Senate Minority Leader Chuck Schumer will vote for a measure up in the Senate as early as this week that would oppose a deal to sell precision-guided munitions to Saudi Arabia.

Schumer, D-N.Y., said he does not support the sale because of the country's weak human rights record and support of terrorism.

"The human rights and humanitarian concerns have been well documented and are important," Schumer said in a statement. "Of equal concern to me is that the Saudi government continues to aid and abet terrorism via its relationship with Wahhabism and the funding of schools that spread extremist propaganda throughout the world."

The resolution is sponsored by Sens. Rand Paul, R-Ky., and Chris Murphy, D-Conn. Lawmakers are expected to vote on the measure Tuesday.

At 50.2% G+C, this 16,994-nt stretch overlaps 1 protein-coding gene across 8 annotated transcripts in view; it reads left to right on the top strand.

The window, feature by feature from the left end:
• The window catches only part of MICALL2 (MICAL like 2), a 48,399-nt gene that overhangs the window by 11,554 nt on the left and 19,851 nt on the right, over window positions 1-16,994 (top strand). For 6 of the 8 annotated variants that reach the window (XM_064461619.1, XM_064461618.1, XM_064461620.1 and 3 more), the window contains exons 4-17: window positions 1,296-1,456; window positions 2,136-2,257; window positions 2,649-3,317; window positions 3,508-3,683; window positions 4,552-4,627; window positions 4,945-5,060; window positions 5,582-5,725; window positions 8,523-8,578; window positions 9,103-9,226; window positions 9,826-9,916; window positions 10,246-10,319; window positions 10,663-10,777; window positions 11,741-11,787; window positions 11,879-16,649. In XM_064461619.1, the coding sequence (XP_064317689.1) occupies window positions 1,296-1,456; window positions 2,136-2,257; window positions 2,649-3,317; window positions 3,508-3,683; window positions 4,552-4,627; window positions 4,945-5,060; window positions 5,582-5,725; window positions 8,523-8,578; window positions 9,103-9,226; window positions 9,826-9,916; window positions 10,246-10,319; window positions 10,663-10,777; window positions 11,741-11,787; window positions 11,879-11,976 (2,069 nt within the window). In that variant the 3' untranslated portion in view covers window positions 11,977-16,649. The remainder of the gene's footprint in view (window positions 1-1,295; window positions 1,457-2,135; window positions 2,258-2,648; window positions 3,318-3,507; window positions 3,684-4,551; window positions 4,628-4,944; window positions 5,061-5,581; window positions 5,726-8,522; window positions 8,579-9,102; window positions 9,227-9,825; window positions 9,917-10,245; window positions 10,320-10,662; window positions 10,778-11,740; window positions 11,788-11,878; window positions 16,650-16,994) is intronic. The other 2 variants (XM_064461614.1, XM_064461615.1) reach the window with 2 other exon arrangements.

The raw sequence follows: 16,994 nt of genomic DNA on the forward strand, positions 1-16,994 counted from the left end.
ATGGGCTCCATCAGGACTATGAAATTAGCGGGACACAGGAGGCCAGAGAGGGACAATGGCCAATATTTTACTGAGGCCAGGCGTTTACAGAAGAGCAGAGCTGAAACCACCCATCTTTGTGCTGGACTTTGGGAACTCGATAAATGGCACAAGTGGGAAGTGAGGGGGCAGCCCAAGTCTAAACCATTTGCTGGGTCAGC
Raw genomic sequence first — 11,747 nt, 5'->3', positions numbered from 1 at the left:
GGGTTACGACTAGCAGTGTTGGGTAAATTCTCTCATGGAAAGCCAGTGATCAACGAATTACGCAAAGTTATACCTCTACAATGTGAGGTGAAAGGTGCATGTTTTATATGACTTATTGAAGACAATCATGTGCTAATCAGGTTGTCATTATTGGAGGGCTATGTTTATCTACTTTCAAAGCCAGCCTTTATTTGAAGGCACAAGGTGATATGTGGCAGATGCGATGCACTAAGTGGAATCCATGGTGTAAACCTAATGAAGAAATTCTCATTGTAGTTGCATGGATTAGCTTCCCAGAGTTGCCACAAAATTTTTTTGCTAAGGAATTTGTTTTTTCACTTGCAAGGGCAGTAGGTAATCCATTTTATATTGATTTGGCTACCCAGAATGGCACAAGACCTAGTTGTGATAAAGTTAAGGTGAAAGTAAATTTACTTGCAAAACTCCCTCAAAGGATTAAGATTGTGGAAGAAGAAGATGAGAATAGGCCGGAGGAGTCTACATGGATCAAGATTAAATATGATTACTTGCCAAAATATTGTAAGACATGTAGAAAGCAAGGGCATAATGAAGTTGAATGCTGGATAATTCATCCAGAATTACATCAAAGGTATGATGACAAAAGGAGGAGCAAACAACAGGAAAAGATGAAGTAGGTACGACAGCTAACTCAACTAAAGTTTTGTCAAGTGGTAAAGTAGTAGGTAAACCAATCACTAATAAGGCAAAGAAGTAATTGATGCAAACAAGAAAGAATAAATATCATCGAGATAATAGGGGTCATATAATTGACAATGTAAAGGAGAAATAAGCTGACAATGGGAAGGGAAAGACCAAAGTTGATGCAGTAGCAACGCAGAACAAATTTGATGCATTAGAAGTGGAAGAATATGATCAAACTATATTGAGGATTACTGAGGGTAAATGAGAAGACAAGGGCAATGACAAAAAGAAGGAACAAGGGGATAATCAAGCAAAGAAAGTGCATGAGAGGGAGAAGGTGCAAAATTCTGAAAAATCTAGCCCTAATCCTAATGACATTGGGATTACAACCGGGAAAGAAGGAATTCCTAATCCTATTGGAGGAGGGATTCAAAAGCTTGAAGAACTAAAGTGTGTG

The Senate has a history of voting for resolutions opposing arms deals with Saudi Arabia, although Democratic opposition has increased under the Trump administration.

The measure involves three specific arms sales: Joint direct-attack munitions for Royal Saudi Air Force F-15s; Kaman bomb fuzes for MK-80, BLU-109 and BLU-100 warheads; and Raytheon Paveway bombs for Saudi F-15, Tornado and Typhoon aircraft.

President Trump announced a $110 billion arms deal with the Saudis while visiting the country last month. Since then, it's become clear that about a fifth of the deal included commitments reached under the Obama administration, and the U.S. government has not described in detail any new elements of the deal, although details have begun to leak out.

The Paul-Murphy measure is not expected to pass. A similar resolution failed overwhelmingly last year during Obama's final months in office.